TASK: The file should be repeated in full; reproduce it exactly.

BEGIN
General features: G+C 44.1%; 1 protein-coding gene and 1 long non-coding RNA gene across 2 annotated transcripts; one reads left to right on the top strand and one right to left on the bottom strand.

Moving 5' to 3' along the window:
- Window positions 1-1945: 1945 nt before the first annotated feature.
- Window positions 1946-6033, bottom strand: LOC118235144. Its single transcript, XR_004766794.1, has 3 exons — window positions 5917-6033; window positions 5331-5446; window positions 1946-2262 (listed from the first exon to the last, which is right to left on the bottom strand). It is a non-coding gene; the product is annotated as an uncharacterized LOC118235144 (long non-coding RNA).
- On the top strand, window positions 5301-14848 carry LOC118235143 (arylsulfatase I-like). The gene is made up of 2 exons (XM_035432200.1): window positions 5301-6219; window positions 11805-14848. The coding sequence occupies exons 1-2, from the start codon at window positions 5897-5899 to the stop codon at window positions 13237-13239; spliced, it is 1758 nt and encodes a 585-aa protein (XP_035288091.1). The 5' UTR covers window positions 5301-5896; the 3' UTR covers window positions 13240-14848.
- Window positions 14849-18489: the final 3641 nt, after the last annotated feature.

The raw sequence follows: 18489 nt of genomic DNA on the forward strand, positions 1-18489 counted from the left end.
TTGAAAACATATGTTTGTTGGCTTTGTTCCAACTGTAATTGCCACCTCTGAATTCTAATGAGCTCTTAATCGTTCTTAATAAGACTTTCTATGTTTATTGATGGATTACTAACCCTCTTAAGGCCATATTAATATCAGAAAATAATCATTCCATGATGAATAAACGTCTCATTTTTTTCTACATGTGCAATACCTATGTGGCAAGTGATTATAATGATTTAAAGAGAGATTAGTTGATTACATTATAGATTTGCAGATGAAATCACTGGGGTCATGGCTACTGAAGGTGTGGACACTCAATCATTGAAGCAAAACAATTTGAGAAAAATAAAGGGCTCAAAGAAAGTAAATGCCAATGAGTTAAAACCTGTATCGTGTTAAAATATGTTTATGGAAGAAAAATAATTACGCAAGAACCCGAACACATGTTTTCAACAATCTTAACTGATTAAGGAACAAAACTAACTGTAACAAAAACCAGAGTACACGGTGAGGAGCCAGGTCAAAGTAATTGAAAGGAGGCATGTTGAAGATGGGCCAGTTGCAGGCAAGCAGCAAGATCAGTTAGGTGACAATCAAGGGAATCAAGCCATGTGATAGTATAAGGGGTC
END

General features: G+C 44.1%; 1 protein-coding gene and 1 long non-coding RNA gene across 2 annotated transcripts; one reads left to right on the top strand and one right to left on the bottom strand.

Moving 5' to 3' along the window:
- Window positions 1-1945: 1945 nt before the first annotated feature.
- Window positions 1946-6033, bottom strand: LOC118235144. Its single transcript, XR_004766794.1, has 3 exons — window positions 5917-6033; window positions 5331-5446; window positions 1946-2262 (listed from the first exon to the last, which is right to left on the bottom strand). It is a non-coding gene; the product is annotated as an uncharacterized LOC118235144 (long non-coding RNA).
- On the top strand, window positions 5301-14848 carry LOC118235143 (arylsulfatase I-like). The gene is made up of 2 exons (XM_035432200.1): window positions 5301-6219; window positions 11805-14848. The coding sequence occupies exons 1-2, from the start codon at window positions 5897-5899 to the stop codon at window positions 13237-13239; spliced, it is 1758 nt and encodes a 585-aa protein (XP_035288091.1). The 5' UTR covers window positions 5301-5896; the 3' UTR covers window positions 13240-14848.
- Window positions 14849-18489: the final 3641 nt, after the last annotated feature.

The raw sequence follows: 18489 nt of genomic DNA on the forward strand, positions 1-18489 counted from the left end.
TTGAAAACATATGTTTGTTGGCTTTGTTCCAACTGTAATTGCCACCTCTGAATTCTAATGAGCTCTTAATCGTTCTTAATAAGACTTTCTATGTTTATTGATGGATTACTAACCCTCTTAAGGCCATATTAATATCAGAAAATAATCATTCCATGATGAATAAACGTCTCATTTTTTTCTACATGTGCAATACCTATGTGGCAAGTGATTATAATGATTTAAAGAGAGATTAGTTGATTACATTATAGATTTGCAGATGAAATCACTGGGGTCATGGCTACTGAAGGTGTGGACACTCAATCATTGAAGCAAAACAATTTGAGAAAAATAAAGGGCTCAAAGAAAGTAAATGCCAATGAGTTAAAACCTGTATCGTGTTAAAATATGTTTATGGAAGAAAAATAATTACGCAAGAACCCGAACACATGTTTTCAACAATCTTAACTGATTAAGGAACAAAACTAACTGTAACAAAAACCAGAGTACACGGTGAGGAGCCAGGTCAAAGTAATTGAAAGGAGGCATGTTGAAGATGGGCCAGTTGCAGGCAAGCAGCAAGATCAGTTAGGTGACAATCAAGGGAATCAAGCCATGTGATAGTATAAGGGGTC